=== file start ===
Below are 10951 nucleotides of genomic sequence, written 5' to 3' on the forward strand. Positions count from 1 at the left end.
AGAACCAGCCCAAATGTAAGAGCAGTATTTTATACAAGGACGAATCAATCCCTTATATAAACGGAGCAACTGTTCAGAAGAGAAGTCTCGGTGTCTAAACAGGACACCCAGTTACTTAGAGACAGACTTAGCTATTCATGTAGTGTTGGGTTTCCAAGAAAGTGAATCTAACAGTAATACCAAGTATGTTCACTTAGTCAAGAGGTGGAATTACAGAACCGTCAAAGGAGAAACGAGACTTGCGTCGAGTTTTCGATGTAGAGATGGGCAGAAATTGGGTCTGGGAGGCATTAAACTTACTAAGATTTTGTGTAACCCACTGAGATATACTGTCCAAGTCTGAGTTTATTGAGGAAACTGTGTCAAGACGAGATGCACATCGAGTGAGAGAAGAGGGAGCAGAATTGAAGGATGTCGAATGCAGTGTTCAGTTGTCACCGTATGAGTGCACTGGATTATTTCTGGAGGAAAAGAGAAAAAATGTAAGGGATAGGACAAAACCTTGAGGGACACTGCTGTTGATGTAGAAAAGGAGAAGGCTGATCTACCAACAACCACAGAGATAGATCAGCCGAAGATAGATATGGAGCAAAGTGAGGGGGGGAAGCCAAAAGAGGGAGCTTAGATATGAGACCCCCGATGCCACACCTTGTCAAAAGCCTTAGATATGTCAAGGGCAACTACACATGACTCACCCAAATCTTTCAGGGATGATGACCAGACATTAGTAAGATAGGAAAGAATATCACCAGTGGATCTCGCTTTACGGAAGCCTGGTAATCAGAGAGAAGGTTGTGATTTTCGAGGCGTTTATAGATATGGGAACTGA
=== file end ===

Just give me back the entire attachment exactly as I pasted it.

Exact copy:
Below are 10951 nucleotides of genomic sequence, written 5' to 3' on the forward strand. Positions count from 1 at the left end.
AGAACCAGCCCAAATGTAAGAGCAGTATTTTATACAAGGACGAATCAATCCCTTATATAAACGGAGCAACTGTTCAGAAGAGAAGTCTCGGTGTCTAAACAGGACACCCAGTTACTTAGAGACAGACTTAGCTATTCATGTAGTGTTGGGTTTCCAAGAAAGTGAATCTAACAGTAATACCAAGTATGTTCACTTAGTCAAGAGGTGGAATTACAGAACCGTCAAAGGAGAAACGAGACTTGCGTCGAGTTTTCGATGTAGAGATGGGCAGAAATTGGGTCTGGGAGGCATTAAACTTACTAAGATTTTGTGTAACCCACTGAGATATACTGTCCAAGTCTGAGTTTATTGAGGAAACTGTGTCAAGACGAGATGCACATCGAGTGAGAGAAGAGGGAGCAGAATTGAAGGATGTCGAATGCAGTGTTCAGTTGTCACCGTATGAGTGCACTGGATTATTTCTGGAGGAAAAGAGAAAAAATGTAAGGGATAGGACAAAACCTTGAGGGACACTGCTGTTGATGTAGAAAAGGAGAAGGCTGATCTACCAACAACCACAGAGATAGATCAGCCGAAGATAGATATGGAGCAAAGTGAGGGGGGGAAGCCAAAAGAGGGAGCTTAGATATGAGACCCCCGATGCCACACCTTGTCAAAAGCCTTAGATATGTCAAGGGCAACTACACATGACTCACCCAAATCTTTCAGGGATGATGACCAGACATTAGTAAGATAGGAAAGAATATCACCAGTGGATCTCGCTTTACGGAAGCCTGGTAATCAGAGAGAAGGTTGTGATTTTCGAGGCGTTTATAGATATGGGAACTGA